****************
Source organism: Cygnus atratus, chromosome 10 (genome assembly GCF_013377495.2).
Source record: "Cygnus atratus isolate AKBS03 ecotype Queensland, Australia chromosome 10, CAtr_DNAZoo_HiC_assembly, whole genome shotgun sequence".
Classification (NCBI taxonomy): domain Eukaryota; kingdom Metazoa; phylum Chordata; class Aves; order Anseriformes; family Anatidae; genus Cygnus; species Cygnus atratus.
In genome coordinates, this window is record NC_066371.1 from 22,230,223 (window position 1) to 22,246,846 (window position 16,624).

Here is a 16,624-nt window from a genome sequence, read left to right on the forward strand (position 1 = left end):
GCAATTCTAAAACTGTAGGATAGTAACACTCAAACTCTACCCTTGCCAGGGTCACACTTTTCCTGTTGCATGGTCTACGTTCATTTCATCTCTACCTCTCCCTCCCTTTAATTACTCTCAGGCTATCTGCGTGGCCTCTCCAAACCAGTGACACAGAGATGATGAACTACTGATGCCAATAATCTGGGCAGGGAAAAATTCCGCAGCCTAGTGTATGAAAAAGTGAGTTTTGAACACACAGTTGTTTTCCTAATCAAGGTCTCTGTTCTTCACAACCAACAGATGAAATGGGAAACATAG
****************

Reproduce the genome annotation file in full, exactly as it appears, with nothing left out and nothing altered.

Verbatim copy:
Source organism: Cygnus atratus, chromosome 10 (genome assembly GCF_013377495.2).
Source record: "Cygnus atratus isolate AKBS03 ecotype Queensland, Australia chromosome 10, CAtr_DNAZoo_HiC_assembly, whole genome shotgun sequence".
Classification (NCBI taxonomy): domain Eukaryota; kingdom Metazoa; phylum Chordata; class Aves; order Anseriformes; family Anatidae; genus Cygnus; species Cygnus atratus.
In genome coordinates, this window is record NC_066371.1 from 22,230,223 (window position 1) to 22,246,846 (window position 16,624).

Here is a 16,624-nt window from a genome sequence, read left to right on the forward strand (position 1 = left end):
GCAATTCTAAAACTGTAGGATAGTAACACTCAAACTCTACCCTTGCCAGGGTCACACTTTTCCTGTTGCATGGTCTACGTTCATTTCATCTCTACCTCTCCCTCCCTTTAATTACTCTCAGGCTATCTGCGTGGCCTCTCCAAACCAGTGACACAGAGATGATGAACTACTGATGCCAATAATCTGGGCAGGGAAAAATTCCGCAGCCTAGTGTATGAAAAAGTGAGTTTTGAACACACAGTTGTTTTCCTAATCAAGGTCTCTGTTCTTCACAACCAACAGATGAAATGGGAAACATAG